The most important message for these children and parents, who often have already gone from doctor to doctor experiencing one diagnostic procedure after another, he said, is “we explain to them why the pain is real, and a large number of the kids actually start crying because they feel not believed.” The experts reassure children and their families that the pain will usually go away, but it will take a lot of hard work.
Children who live with chronic pain have often cut back all their normal activities, and the priority, Dr. Friedrichsdorf said, is to get “the four S’s” back to normal: school, sports, social life and sleep. “First you go back to school full time, and second you get better; it’s not the other way around,” he said.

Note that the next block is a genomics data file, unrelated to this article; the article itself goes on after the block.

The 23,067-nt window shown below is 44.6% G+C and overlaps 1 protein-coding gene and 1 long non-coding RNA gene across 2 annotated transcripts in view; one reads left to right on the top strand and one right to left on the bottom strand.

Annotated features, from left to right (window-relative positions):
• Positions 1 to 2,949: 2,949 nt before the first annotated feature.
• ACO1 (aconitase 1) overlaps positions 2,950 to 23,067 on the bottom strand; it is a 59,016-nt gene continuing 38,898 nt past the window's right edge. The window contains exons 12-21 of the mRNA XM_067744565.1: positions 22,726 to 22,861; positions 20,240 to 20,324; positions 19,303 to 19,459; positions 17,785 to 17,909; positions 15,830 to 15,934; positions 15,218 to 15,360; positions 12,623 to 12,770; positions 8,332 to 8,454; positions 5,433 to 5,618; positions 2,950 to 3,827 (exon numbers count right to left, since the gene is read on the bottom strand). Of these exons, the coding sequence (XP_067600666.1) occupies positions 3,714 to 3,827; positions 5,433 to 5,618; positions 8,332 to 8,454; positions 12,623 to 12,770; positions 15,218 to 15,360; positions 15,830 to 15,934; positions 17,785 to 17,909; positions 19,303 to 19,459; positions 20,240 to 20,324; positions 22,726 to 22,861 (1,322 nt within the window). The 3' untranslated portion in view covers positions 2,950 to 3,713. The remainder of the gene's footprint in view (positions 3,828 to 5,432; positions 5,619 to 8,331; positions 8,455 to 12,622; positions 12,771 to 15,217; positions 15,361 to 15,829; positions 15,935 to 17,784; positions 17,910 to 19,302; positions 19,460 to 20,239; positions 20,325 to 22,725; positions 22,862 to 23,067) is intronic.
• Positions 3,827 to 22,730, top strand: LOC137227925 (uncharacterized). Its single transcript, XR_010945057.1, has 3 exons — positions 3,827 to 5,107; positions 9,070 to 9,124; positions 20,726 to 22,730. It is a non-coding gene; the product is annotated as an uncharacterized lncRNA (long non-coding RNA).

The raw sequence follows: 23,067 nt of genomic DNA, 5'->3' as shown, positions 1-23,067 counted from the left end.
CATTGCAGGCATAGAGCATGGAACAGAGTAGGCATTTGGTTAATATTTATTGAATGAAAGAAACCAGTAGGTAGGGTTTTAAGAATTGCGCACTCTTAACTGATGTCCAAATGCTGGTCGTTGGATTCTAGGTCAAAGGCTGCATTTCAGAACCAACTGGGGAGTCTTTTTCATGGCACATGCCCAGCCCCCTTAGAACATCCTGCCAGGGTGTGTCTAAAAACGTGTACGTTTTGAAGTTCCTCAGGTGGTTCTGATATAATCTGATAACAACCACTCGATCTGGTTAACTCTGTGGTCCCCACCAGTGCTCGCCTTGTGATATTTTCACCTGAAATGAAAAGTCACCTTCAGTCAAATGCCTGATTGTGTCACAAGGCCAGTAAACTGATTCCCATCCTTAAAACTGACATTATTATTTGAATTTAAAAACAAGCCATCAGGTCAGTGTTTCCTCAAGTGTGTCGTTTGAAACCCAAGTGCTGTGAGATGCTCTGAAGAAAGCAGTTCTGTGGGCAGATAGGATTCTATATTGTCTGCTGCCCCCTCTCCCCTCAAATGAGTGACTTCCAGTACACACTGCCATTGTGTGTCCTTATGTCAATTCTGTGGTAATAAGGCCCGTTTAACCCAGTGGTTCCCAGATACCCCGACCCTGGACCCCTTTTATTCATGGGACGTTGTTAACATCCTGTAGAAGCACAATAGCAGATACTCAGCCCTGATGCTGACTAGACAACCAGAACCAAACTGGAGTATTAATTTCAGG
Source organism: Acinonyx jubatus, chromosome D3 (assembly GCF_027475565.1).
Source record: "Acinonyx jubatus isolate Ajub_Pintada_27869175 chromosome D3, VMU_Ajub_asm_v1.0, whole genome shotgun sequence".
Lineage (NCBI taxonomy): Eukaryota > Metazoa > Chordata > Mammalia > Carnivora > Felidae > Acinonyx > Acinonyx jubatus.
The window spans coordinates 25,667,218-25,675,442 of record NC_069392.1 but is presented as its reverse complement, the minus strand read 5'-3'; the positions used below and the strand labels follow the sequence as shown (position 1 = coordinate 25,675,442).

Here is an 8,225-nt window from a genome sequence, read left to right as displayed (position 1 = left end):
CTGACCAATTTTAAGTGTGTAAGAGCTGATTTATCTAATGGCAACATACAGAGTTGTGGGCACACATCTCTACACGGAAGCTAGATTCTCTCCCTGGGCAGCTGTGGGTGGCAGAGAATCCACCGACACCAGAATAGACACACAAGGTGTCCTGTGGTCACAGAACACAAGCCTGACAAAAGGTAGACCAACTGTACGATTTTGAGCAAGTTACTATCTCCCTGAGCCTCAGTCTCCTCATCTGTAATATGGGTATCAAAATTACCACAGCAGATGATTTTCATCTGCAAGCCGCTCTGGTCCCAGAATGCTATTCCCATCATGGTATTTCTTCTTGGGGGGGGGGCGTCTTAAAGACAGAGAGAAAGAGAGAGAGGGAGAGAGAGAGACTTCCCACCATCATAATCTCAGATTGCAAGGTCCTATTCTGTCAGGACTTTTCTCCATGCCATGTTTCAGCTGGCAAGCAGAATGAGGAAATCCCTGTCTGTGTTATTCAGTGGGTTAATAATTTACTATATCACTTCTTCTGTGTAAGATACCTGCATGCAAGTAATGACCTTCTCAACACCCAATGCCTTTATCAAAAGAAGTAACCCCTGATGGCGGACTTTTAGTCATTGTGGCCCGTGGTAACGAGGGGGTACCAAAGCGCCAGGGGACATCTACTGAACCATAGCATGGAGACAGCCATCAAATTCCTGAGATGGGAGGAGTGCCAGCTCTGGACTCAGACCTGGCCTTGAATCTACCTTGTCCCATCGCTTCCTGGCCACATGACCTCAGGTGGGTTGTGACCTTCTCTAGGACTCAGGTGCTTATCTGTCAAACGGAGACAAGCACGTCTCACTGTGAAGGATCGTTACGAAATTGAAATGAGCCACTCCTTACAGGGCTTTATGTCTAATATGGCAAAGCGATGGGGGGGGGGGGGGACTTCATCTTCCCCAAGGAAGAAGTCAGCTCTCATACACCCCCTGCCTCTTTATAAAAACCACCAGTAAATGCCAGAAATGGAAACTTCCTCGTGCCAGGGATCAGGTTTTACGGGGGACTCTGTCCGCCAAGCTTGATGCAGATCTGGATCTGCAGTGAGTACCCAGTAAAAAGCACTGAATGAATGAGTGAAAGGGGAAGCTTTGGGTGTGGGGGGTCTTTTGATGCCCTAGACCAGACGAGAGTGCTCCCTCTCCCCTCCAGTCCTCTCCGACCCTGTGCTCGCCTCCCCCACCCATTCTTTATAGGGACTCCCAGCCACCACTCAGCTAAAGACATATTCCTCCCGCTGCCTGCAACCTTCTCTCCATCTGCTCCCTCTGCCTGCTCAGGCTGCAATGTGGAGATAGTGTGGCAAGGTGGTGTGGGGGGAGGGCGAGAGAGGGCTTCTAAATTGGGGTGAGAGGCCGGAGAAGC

There may be a lot of fear and anxiety that movement and exercise will hurt, Dr. Wilson said, but “the pain they’re experiencing is not a message that something threatening or dangerous is happening, and once the family understands that, it’s easier to work toward having the kid do more movement, and movement is really essential.” Chronic pain, Dr. Schechter said, “is hurtful but not harmful.”
Dr. Coakley said: “I’ll often say that having chronic pain is like a tricycle with three flat tires, and to get them going again we have to fill each of the tires.” One tire might be filled with medications — and rather than painkillers, these might include drugs that treat the nervous system, from certain antidepressants to seizure medications. Another tire might be filled with an activity program, and a third with cognitive behavioral therapy, she said.